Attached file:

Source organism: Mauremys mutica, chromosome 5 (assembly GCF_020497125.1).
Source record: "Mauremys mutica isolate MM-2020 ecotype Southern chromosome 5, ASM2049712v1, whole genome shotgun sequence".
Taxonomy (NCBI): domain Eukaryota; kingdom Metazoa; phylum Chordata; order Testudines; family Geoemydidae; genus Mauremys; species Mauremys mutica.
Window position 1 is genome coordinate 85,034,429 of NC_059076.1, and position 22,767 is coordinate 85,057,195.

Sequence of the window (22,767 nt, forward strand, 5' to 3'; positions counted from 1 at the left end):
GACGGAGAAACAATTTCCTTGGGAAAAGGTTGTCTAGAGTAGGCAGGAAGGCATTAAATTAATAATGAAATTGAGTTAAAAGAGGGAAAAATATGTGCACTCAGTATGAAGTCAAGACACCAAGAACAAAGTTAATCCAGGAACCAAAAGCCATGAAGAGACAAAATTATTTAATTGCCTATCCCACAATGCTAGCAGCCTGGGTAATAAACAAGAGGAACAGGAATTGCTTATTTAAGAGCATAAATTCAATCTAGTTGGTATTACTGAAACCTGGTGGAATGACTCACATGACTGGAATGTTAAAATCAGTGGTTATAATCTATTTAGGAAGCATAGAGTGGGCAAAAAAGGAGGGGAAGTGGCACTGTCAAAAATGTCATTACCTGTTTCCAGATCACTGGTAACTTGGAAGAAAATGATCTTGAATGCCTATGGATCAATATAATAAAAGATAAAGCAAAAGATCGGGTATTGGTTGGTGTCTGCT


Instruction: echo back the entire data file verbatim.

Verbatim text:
Source organism: Mauremys mutica, chromosome 5 (assembly GCF_020497125.1).
Source record: "Mauremys mutica isolate MM-2020 ecotype Southern chromosome 5, ASM2049712v1, whole genome shotgun sequence".
Taxonomy (NCBI): domain Eukaryota; kingdom Metazoa; phylum Chordata; order Testudines; family Geoemydidae; genus Mauremys; species Mauremys mutica.
Window position 1 is genome coordinate 85,034,429 of NC_059076.1, and position 22,767 is coordinate 85,057,195.

Sequence of the window (22,767 nt, forward strand, 5' to 3'; positions counted from 1 at the left end):
GACGGAGAAACAATTTCCTTGGGAAAAGGTTGTCTAGAGTAGGCAGGAAGGCATTAAATTAATAATGAAATTGAGTTAAAAGAGGGAAAAATATGTGCACTCAGTATGAAGTCAAGACACCAAGAACAAAGTTAATCCAGGAACCAAAAGCCATGAAGAGACAAAATTATTTAATTGCCTATCCCACAATGCTAGCAGCCTGGGTAATAAACAAGAGGAACAGGAATTGCTTATTTAAGAGCATAAATTCAATCTAGTTGGTATTACTGAAACCTGGTGGAATGACTCACATGACTGGAATGTTAAAATCAGTGGTTATAATCTATTTAGGAAGCATAGAGTGGGCAAAAAAGGAGGGGAAGTGGCACTGTCAAAAATGTCATTACCTGTTTCCAGATCACTGGTAACTTGGAAGAAAATGATCTTGAATGCCTATGGATCAATATAATAAAAGATAAAGCAAAAGATCGGGTATTGGTTGGTGTCTGCT